Timelapse Photography on an Android-Powered Dolly

camera dolly

If you’re heading off on a trip to Alaska, you need to make sure you have plenty of supplies on hand for the wilderness that awaits. If you’re [Bryce], that supply list includes some interesting photography equipment, including a camera dolly that he made to take time-lapse video of the fantastic scenery.

On the hardware side, the dolly carries the camera on a rail that is set up on a slant. The camera starts on one side and moves up and towards the otherside which creates a unique effect in the time-lapse. The rig is driven by a stepper motor, and rides on some pretty fancy bearings. The two cameras [Bryce] plans to use are a Canon T2i and a EOS-M which sit on the top from a tripod.

The software and electronics side is interesting as well. Instead of the usual Arduino, [Bryce] opted for controlling the rig through Android and a IOIO board. This gives the project a lot of options for communications, including Bluetooth. The whole thing is powered by a 19V battery pack. If you’re looking for something a little simpler, you might want to check out the egg timer for time lapse! Check out the video of [Bryce]’s rig in action after the break.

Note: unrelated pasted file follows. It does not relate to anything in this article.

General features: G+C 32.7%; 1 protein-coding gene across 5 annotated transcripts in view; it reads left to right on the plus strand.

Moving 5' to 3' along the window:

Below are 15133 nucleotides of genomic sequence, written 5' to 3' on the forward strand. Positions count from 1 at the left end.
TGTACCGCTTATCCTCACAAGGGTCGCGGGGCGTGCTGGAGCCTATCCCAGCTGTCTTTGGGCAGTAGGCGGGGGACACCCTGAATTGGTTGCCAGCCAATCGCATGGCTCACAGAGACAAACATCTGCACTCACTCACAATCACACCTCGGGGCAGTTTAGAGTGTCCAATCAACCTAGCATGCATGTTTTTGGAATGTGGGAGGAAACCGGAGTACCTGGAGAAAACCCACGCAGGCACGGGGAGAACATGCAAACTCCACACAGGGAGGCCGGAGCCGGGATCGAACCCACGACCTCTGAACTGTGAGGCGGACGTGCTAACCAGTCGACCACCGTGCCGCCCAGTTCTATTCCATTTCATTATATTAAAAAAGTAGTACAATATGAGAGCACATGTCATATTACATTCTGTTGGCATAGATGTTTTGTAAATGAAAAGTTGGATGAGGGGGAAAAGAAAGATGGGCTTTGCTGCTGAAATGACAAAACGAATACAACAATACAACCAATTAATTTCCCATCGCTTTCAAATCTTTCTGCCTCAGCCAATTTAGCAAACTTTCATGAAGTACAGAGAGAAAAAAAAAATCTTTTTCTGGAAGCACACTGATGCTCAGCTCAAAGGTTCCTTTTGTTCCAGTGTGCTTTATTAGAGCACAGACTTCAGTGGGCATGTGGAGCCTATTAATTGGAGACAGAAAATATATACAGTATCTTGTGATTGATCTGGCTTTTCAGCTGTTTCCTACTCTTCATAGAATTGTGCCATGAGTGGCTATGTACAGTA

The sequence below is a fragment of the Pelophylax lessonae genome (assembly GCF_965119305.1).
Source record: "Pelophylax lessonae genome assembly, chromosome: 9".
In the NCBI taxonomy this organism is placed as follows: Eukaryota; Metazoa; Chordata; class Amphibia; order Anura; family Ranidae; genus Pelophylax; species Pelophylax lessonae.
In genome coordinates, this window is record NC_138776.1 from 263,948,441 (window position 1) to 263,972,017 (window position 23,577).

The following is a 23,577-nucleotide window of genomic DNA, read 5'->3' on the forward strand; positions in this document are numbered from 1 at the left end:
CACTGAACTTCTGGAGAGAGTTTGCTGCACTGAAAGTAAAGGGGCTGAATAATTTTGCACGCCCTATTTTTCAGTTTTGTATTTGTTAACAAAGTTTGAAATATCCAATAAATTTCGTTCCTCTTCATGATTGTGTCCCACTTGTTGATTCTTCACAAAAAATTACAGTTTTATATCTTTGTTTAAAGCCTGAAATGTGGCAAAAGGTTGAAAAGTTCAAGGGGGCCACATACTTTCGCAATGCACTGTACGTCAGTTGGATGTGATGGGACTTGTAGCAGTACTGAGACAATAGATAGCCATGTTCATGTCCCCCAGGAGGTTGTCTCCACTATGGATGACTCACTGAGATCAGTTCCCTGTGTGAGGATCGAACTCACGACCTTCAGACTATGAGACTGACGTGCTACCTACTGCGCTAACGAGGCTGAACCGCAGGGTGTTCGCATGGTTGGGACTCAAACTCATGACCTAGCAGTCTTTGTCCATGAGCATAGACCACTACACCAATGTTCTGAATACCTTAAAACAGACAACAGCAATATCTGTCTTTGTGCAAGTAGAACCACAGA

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Photography Rig Captures Holy Grail Shots

You’ve seen amazing shots of water spouts and milk crowns. You’ve seen shots of bullets piercing glass ornaments, playing cards, and poor, defenseless pieces of fruit. Maybe you’ve even seen that holy grail of shots—a bullet piercing a water spout. But how is it done? How do photographers capture this two-headed mythical beast of high-speed photography? [Maurice] has cracked the code and shared it for all to see.

He uses a Camera Axe to trigger the camera, a device he came up with years ago that’s on its fifth version. His setup uses a 100mm macro lens, a key flash, and two fill flashes that sit behind a diffusing wall of whiteness. All three flashes are connected to a multi-flash board which feeds into Camera Axe. [Maurice] explains how he gets nice, tall water spouts by thickening it with xanthan gum. He adds Jet Dry to reduce the surface tension and some food coloring to keep things interesting.